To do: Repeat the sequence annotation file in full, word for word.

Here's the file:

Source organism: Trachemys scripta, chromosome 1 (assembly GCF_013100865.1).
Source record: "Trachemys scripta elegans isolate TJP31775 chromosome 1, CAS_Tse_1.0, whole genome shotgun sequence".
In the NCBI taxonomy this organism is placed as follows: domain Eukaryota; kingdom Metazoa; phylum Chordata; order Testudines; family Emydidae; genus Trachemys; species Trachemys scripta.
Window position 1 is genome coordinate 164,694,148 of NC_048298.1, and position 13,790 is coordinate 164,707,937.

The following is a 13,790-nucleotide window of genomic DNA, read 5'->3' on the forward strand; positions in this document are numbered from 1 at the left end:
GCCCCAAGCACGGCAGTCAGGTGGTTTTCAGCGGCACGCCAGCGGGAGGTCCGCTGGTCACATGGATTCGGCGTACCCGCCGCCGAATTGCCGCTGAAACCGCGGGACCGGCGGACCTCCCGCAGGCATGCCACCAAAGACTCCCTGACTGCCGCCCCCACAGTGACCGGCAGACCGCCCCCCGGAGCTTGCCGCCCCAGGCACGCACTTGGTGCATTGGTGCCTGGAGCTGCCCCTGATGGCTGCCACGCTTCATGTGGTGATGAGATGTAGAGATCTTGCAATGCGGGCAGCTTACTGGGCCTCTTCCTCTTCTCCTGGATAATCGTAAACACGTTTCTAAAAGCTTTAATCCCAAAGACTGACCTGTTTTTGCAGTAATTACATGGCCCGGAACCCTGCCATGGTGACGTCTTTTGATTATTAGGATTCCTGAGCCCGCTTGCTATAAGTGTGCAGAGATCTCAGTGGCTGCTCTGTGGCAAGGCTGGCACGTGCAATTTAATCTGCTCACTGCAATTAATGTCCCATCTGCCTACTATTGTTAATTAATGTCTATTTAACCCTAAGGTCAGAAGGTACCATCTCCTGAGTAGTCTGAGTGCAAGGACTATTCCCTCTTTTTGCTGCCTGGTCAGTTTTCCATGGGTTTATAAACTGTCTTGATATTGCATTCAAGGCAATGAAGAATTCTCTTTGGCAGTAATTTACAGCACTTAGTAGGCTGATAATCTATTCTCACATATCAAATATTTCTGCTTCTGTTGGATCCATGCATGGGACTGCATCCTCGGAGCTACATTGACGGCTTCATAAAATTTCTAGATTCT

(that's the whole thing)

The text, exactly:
Source organism: Trachemys scripta, chromosome 1 (assembly GCF_013100865.1).
Source record: "Trachemys scripta elegans isolate TJP31775 chromosome 1, CAS_Tse_1.0, whole genome shotgun sequence".
In the NCBI taxonomy this organism is placed as follows: domain Eukaryota; kingdom Metazoa; phylum Chordata; order Testudines; family Emydidae; genus Trachemys; species Trachemys scripta.
Window position 1 is genome coordinate 164,694,148 of NC_048298.1, and position 13,790 is coordinate 164,707,937.

The following is a 13,790-nucleotide window of genomic DNA, read 5'->3' on the forward strand; positions in this document are numbered from 1 at the left end:
GCCCCAAGCACGGCAGTCAGGTGGTTTTCAGCGGCACGCCAGCGGGAGGTCCGCTGGTCACATGGATTCGGCGTACCCGCCGCCGAATTGCCGCTGAAACCGCGGGACCGGCGGACCTCCCGCAGGCATGCCACCAAAGACTCCCTGACTGCCGCCCCCACAGTGACCGGCAGACCGCCCCCCGGAGCTTGCCGCCCCAGGCACGCACTTGGTGCATTGGTGCCTGGAGCTGCCCCTGATGGCTGCCACGCTTCATGTGGTGATGAGATGTAGAGATCTTGCAATGCGGGCAGCTTACTGGGCCTCTTCCTCTTCTCCTGGATAATCGTAAACACGTTTCTAAAAGCTTTAATCCCAAAGACTGACCTGTTTTTGCAGTAATTACATGGCCCGGAACCCTGCCATGGTGACGTCTTTTGATTATTAGGATTCCTGAGCCCGCTTGCTATAAGTGTGCAGAGATCTCAGTGGCTGCTCTGTGGCAAGGCTGGCACGTGCAATTTAATCTGCTCACTGCAATTAATGTCCCATCTGCCTACTATTGTTAATTAATGTCTATTTAACCCTAAGGTCAGAAGGTACCATCTCCTGAGTAGTCTGAGTGCAAGGACTATTCCCTCTTTTTGCTGCCTGGTCAGTTTTCCATGGGTTTATAAACTGTCTTGATATTGCATTCAAGGCAATGAAGAATTCTCTTTGGCAGTAATTTACAGCACTTAGTAGGCTGATAATCTATTCTCACATATCAAATATTTCTGCTTCTGTTGGATCCATGCATGGGACTGCATCCTCGGAGCTACATTGACGGCTTCATAAAATTTCTAGATTCT